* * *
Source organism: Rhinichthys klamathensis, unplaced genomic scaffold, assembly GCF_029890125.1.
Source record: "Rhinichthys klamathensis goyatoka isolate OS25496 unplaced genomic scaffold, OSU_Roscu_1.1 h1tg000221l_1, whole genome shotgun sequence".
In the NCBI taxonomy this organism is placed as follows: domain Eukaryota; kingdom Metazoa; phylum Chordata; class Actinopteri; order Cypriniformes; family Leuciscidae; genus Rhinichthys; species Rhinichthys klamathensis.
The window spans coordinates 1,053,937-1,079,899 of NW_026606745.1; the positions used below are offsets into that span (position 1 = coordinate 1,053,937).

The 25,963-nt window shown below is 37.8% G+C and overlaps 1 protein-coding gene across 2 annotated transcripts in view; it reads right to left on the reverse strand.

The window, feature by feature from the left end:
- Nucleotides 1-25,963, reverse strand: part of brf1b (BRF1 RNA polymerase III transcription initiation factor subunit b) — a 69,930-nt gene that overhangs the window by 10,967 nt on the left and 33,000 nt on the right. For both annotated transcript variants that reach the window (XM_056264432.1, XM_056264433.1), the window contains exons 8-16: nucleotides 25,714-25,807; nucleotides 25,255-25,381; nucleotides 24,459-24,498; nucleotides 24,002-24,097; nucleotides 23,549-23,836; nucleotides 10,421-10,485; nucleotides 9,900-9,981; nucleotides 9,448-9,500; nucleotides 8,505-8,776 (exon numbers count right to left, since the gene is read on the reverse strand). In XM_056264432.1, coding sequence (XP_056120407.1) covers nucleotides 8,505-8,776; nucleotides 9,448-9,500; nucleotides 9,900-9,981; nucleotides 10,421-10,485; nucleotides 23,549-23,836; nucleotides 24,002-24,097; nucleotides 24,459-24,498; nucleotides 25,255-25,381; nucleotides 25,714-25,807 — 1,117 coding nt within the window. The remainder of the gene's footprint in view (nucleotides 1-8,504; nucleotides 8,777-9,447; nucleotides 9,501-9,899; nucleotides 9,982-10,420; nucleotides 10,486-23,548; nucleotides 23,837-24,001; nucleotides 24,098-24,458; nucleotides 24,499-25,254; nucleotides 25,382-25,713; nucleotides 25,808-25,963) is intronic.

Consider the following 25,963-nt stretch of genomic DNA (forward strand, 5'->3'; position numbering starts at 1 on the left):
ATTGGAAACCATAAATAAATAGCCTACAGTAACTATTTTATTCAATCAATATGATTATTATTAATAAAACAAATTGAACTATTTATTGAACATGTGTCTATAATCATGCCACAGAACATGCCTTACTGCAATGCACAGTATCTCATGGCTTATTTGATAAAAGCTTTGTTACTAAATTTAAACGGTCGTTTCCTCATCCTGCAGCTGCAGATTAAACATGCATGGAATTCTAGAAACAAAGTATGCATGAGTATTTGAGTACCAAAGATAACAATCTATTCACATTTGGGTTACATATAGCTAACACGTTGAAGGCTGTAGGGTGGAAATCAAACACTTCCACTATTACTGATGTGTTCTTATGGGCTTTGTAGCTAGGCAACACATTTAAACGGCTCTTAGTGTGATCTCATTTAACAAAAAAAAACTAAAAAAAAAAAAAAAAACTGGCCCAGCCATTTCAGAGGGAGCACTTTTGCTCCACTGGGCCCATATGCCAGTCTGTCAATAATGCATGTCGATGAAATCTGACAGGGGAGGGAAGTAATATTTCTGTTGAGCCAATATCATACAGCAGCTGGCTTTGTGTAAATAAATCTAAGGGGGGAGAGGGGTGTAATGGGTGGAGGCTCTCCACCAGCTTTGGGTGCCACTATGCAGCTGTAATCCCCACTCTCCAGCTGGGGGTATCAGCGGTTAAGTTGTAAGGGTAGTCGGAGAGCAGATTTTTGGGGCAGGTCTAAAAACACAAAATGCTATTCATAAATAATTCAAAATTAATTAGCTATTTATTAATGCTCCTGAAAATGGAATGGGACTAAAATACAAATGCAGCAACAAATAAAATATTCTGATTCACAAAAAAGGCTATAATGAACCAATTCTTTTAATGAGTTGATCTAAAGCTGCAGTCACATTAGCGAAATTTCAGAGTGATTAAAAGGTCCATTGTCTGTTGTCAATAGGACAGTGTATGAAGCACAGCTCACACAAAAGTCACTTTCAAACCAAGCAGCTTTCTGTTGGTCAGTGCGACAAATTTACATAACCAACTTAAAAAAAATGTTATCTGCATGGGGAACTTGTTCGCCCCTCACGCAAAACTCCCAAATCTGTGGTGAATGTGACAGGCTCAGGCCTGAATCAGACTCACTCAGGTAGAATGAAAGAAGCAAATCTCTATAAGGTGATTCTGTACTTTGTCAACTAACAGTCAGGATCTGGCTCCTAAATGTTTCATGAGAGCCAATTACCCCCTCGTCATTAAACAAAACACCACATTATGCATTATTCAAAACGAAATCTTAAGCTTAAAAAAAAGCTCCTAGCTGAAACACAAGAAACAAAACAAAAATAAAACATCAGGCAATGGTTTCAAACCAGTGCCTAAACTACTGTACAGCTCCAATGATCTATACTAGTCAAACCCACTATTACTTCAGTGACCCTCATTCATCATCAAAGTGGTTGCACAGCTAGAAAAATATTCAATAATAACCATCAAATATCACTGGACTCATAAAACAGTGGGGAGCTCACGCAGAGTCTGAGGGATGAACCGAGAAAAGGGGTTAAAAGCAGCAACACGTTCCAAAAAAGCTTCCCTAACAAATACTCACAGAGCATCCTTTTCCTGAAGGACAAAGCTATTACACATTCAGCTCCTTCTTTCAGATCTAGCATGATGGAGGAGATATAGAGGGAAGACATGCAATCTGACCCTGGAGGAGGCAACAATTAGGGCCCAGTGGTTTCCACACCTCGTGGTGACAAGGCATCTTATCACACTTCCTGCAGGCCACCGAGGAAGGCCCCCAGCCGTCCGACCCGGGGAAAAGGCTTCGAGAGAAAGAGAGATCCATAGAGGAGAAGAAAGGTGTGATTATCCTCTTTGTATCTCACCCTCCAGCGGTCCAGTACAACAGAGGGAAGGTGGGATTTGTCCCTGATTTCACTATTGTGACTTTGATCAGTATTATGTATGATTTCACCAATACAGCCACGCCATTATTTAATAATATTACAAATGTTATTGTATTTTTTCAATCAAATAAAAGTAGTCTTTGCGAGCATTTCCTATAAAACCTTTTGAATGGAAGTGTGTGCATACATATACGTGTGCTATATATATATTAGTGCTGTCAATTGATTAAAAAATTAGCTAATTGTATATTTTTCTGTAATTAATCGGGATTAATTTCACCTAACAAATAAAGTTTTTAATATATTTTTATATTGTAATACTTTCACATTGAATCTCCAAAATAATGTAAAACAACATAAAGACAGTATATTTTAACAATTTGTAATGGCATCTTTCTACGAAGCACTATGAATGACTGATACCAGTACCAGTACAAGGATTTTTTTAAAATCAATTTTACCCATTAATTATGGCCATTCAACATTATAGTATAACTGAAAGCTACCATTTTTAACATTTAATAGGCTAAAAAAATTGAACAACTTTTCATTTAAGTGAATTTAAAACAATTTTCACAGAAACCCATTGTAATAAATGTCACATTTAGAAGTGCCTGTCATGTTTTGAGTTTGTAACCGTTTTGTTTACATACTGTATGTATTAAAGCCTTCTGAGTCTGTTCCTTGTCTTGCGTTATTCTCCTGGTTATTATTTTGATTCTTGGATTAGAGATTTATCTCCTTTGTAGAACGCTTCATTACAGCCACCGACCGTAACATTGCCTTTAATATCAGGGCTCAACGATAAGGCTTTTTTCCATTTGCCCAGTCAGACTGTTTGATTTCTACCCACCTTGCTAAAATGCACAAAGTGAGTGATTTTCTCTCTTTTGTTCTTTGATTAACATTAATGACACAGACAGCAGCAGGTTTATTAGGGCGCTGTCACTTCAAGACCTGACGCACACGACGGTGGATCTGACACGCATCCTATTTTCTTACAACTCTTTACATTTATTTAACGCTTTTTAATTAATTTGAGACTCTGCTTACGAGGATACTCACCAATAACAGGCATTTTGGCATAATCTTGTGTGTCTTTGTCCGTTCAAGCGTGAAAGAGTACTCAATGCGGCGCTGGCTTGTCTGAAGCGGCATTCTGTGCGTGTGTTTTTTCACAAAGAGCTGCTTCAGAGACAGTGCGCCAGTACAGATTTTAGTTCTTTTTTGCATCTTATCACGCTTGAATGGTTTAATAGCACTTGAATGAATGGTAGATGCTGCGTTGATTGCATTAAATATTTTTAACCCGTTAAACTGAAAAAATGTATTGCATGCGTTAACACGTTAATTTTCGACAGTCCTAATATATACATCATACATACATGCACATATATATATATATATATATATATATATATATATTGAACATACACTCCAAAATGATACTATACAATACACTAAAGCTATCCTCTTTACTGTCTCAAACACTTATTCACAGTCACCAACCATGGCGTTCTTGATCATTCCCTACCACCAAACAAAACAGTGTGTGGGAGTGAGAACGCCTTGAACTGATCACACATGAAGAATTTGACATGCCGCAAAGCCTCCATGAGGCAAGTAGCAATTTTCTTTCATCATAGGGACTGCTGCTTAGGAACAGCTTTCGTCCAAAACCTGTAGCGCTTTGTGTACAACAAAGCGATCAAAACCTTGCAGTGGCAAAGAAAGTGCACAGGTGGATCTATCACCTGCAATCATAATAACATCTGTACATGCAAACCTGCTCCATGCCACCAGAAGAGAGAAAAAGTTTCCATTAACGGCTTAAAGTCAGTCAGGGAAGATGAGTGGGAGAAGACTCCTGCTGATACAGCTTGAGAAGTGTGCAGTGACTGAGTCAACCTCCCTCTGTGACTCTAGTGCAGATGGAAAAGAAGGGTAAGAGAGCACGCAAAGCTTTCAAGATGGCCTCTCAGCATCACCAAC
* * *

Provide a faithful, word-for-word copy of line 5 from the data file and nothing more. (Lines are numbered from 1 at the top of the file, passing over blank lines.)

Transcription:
The 25,963-nt window shown below is 37.8% G+C and overlaps 1 protein-coding gene across 2 annotated transcripts in view; it reads right to left on the reverse strand.